· Defining sects. Defining sects would restrict the problem to dogmas, beliefs and doctrines, leaving out that of excesses. Definitions would also differ depending on whether the analysis approach was sociological, philosophical or anthropological.
· Conducting the debate on the level of religion.
2. The level from which to tackle the issues:
· In relation to human rights
It is worth noting that Recommendation 1178 is 15 years old and Recommendation 1412 is eight years old.
So what is the position today?
Have the two recommendations been followed and in what way?
Are the provisions adopted by the various states adequate and are citizens properly informed and protected?
Have central and east European countries received the promised assistance?
Have support centres been opened for victims and their families?
These are questions which Europeans may ask in relation to their rights and the protection of human rights.
In the case of the first question, only six countries in Europe have drawn up parliamentary reports on the respective situations in their countries in this area. The countries concerned are France, Belgium, Switzerland, Italy, Sweden and Germany (at Länder level).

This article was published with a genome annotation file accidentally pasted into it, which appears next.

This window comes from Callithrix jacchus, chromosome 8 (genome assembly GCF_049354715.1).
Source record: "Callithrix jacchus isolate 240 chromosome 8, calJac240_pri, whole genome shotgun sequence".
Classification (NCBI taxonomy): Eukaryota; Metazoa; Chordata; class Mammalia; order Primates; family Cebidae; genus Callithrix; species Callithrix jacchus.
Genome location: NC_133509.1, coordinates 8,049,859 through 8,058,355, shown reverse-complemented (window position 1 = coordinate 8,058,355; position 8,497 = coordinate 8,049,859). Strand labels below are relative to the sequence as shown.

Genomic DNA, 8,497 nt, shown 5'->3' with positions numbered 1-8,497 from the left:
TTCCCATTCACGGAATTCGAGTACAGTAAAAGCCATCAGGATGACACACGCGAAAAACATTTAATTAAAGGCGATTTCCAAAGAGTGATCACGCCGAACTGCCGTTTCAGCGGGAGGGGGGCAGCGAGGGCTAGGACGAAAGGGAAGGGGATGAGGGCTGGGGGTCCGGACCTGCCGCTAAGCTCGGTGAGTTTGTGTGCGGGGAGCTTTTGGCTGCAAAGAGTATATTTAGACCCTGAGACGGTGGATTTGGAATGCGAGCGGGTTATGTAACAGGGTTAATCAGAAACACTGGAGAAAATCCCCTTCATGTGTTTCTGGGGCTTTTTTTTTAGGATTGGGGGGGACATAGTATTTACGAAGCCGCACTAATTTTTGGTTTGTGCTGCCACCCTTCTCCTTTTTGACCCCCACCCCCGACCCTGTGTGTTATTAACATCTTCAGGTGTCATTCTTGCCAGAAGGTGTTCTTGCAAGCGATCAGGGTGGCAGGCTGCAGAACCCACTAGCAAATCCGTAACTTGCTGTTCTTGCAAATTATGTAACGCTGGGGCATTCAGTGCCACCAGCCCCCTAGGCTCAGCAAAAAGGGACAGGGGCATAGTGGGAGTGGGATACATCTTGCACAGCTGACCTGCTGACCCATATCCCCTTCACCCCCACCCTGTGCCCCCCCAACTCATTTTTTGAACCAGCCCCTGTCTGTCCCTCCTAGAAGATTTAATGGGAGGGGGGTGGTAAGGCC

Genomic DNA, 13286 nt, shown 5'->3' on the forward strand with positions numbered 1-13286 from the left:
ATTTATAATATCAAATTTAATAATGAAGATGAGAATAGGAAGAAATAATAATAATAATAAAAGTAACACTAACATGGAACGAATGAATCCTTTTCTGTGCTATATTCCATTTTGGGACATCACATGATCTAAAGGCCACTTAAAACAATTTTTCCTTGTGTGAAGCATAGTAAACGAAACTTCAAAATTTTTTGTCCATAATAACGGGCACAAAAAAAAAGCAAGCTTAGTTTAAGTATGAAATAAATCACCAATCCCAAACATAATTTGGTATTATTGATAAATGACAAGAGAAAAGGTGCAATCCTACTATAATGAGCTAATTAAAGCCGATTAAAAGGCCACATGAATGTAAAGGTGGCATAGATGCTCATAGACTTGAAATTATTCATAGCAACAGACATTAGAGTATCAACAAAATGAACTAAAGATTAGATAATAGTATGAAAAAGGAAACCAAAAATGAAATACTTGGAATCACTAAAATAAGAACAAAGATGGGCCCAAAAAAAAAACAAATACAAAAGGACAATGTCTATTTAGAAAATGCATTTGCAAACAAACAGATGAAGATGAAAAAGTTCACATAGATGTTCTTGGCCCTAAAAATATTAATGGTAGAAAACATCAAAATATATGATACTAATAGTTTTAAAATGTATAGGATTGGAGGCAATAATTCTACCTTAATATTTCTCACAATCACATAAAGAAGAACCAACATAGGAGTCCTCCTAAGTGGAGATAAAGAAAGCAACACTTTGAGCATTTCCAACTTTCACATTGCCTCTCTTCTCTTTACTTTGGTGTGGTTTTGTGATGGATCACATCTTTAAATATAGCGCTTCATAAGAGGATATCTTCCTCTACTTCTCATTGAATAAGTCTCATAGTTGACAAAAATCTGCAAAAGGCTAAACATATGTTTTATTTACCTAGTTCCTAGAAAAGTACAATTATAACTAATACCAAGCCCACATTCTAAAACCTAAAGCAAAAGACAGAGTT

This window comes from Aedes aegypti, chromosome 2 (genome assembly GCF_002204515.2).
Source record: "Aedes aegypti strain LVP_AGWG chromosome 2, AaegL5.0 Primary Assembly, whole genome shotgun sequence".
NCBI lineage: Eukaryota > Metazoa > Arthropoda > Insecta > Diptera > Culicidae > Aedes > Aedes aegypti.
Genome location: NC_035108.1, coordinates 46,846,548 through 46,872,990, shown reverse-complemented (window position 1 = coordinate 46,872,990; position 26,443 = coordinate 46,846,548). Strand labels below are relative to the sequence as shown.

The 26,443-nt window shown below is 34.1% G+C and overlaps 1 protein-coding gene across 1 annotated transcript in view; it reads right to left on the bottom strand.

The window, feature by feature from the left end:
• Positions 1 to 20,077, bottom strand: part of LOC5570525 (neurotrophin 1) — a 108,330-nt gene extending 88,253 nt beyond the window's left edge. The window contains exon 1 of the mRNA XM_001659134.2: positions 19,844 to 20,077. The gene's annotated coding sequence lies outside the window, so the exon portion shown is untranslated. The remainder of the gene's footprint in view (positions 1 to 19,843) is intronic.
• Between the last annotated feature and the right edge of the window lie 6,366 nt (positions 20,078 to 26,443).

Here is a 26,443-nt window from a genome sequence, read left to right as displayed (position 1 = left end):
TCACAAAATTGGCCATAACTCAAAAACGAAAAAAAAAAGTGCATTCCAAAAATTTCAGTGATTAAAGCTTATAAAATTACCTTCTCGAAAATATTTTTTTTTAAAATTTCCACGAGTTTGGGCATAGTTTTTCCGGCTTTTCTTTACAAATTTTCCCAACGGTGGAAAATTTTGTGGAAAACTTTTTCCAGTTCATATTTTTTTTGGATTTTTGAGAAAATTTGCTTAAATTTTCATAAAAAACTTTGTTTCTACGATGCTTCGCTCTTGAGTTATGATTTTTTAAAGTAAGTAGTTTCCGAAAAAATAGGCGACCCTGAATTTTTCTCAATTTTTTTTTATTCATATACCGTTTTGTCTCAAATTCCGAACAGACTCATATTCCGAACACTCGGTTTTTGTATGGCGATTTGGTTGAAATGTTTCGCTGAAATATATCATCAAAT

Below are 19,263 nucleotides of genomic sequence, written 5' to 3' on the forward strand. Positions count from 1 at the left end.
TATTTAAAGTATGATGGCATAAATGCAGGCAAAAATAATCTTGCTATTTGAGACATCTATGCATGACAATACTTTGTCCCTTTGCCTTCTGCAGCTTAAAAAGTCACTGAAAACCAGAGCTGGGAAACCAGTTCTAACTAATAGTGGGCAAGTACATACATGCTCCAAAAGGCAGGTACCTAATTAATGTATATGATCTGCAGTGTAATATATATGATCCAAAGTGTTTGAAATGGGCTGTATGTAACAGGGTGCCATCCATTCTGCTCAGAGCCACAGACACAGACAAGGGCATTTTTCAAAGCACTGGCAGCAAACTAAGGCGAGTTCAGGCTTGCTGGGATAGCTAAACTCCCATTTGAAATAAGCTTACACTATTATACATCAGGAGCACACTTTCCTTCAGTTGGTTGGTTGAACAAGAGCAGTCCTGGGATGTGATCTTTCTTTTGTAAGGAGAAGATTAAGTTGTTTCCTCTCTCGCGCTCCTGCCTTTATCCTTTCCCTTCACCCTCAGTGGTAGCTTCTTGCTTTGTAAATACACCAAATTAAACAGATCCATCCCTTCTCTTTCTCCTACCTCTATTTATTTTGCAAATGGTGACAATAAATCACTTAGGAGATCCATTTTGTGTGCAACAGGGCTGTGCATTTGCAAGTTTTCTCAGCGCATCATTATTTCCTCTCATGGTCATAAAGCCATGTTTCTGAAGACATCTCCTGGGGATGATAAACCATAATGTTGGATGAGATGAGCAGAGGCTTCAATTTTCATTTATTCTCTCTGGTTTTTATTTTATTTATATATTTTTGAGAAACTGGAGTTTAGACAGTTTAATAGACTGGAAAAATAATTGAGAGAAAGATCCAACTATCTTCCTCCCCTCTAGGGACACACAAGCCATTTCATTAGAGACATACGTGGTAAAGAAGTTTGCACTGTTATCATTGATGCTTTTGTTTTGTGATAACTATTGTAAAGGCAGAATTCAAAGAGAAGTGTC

Only France, Belgium and Germany have adopted specific legal provisions to deal with the situation. Moreover, the relevant provisions have been the subject of much criticism, it being claimed that they do not comply with the individual and collective values set out in the European Convention on Human Rights.
In this connection, it is important to go over the articles of the convention which refer to the above values:
Art. 9 – Freedom of thought, conscience and religion
It should be noted here that this article is divided into two paragraphs: